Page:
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MatPlus.Net Forum Threemovers The Würzburg mystery
 
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(1) Posted by Siegfried Hornecker [Friday, Mar 5, 2010 08:31]

The Würzburg mystery


(= 3+5 )

Otto Würzburg
British Chess Magazine 1896
Mate in 3

In this world-famous problem, usually the Pg5 is omitted upon reprinting. Anyone knows why Würzburg has included it? After 1...e4 the same play would be as after 1...g4 so that can't have been the reason, except if he maybe thought it would be a different combination name then (like Novotny vs. Grimshaw). The solution is so famous it doesn't need reproducing.

For those who are new, it is 1.Bh3! a5! 2.Qa6+!
(However, mark the text to see it if you don't know the problem.)
 
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(2) Posted by Branislav Djurašević [Friday, Mar 5, 2010 11:45]; edited by Branislav Djurašević [10-03-05]

It is confusing really. Even all tries are the same (i.e work). Maybe 1.Qe5:? (2.Qe8/Qh8), without pawn on g5 seems pseudo try. Nowadays nobody put extra pawn. But in that time they did not care too much about spare pieces, let’s remember Schiffman pawns (not the same case, but..). Maybe aesthetic reason!? Otherwise, it is miniature!?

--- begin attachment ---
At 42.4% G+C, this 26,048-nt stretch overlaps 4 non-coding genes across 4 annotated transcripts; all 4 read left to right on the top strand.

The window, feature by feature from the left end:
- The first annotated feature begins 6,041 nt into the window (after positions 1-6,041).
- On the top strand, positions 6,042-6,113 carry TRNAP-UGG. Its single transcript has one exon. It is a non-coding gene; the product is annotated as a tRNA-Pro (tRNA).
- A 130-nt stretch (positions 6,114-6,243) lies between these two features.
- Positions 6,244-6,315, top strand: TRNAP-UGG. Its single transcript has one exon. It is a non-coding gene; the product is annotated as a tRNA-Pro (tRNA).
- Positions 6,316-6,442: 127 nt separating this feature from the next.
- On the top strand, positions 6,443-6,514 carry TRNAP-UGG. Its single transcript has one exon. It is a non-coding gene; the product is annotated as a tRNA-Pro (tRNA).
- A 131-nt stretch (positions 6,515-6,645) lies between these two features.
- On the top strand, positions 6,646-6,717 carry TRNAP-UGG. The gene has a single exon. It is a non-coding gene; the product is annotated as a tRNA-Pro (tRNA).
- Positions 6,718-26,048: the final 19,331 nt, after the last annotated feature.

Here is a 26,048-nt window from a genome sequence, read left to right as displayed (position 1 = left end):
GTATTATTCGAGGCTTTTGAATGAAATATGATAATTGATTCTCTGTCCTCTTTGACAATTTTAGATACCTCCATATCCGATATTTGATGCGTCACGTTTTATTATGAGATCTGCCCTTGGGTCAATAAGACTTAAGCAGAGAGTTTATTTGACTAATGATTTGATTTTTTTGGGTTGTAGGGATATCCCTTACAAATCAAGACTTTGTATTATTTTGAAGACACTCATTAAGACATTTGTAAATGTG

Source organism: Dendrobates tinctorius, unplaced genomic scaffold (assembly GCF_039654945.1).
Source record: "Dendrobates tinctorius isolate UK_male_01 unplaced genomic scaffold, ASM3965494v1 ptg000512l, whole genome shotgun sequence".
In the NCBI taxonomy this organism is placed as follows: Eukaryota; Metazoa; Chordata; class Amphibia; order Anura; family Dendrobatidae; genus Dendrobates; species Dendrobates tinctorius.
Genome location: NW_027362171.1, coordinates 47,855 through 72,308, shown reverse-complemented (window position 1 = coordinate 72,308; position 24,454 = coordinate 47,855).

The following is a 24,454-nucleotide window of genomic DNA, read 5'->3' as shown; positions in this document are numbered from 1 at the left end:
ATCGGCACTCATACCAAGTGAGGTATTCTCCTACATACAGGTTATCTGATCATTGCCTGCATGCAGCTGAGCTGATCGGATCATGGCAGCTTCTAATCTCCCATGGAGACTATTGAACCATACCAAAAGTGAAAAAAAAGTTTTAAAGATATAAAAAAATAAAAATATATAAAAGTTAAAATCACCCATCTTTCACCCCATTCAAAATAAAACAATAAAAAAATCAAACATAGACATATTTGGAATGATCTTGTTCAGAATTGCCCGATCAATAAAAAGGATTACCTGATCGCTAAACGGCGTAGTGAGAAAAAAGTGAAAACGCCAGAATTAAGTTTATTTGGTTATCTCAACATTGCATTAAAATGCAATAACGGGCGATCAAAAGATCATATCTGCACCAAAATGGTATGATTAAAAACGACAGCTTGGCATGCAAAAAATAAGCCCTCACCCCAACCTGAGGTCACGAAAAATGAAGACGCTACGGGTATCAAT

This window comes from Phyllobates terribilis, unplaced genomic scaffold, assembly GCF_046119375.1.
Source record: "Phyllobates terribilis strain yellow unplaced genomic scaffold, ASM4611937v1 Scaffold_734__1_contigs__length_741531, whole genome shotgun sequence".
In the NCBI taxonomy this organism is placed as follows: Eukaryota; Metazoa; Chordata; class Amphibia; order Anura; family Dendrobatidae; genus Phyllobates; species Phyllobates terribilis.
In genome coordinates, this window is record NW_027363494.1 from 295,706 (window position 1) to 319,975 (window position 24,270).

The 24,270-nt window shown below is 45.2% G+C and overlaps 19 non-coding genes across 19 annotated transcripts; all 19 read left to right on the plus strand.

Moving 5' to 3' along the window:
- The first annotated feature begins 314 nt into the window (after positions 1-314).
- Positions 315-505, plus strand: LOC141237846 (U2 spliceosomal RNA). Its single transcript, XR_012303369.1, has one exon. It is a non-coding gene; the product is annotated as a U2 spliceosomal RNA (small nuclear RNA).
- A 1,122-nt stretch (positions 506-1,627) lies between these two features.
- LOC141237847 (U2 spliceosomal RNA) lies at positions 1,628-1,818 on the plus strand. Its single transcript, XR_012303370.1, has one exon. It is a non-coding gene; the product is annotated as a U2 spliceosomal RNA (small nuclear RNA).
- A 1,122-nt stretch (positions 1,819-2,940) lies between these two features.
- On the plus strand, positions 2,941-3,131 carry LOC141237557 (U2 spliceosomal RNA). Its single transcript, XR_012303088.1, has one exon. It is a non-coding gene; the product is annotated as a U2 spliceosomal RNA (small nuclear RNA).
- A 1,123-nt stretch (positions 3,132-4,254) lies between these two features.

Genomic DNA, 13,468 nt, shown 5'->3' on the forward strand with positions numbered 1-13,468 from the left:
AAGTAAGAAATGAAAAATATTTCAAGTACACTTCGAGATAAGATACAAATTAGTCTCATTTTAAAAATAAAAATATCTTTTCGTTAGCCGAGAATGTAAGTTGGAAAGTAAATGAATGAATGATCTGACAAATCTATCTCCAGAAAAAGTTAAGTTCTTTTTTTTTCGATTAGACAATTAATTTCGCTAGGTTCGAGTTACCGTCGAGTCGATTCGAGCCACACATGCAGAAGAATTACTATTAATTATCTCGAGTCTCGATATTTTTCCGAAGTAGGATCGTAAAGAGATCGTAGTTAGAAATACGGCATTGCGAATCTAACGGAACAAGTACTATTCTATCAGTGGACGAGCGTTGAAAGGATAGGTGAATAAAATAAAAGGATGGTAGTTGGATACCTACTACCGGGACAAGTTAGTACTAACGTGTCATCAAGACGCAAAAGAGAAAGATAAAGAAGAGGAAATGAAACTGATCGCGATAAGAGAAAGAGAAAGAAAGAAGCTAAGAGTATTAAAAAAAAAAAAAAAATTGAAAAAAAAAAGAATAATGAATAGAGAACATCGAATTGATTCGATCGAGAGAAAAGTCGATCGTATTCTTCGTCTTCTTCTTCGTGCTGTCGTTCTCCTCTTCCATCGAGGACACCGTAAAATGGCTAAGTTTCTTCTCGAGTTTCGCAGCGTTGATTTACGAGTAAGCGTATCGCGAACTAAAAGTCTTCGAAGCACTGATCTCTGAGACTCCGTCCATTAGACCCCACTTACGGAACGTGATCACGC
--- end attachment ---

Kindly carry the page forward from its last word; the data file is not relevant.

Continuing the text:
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(3) Posted by Jean-Marc Loustau [Friday, Mar 5, 2010 15:00]

There are some possible reasons… May be he thought the key (and may be also the 2nd move) is a little bit more beautiful or difficult (even only psychologically) with this Pawn (a solver could think the Pawn g5 is precisely there just to prevent 1 Bh3!); the criterion of the difficulty of the key was more important at Wurzburg time than today… Also without Pg5 there is a dual after 1… Kb8 (2 Qg4 or 2 Qxa6); I know that today this is without importance (does not prevent the threat), but a long time ago problemists wanted to minimize the number of black moves followed by several white moves, even if they don’t prevent the threat (and this is particularly justified here because it is a King move, and people look always at the King moves…)… May be is it for the sum of these 2 reasons, but I am sure other reasons can be found…
 
   
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(4) Posted by Siegfried Hornecker [Friday, Mar 5, 2010 15:47]

Ok, this is a good explanation. Thanks!
 
   
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(5) Posted by Steven Dowd [Friday, Mar 5, 2010 19:28]

Jean-Marc's explanation was great, perhaps Siegfried can channel Wuerzburg for us or even Edgar Holladay, whom I am sure would also have something interesting to say.

I know duals that are unresponsive to the threat, but are king moves, do offend me still somehow. I think that is because from play, one expects any attempt at the king to run to be considered as trying to avoid mate. But I realize like many things, it is something my brain just can't handle too well, which doesn't change the reality of things as they are.

(I suppose I cannot decide if I am in a metaphysical or philosophical mood today, from the above).
 
   
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(6) Posted by Michael McDowell [Friday, Mar 5, 2010 19:53]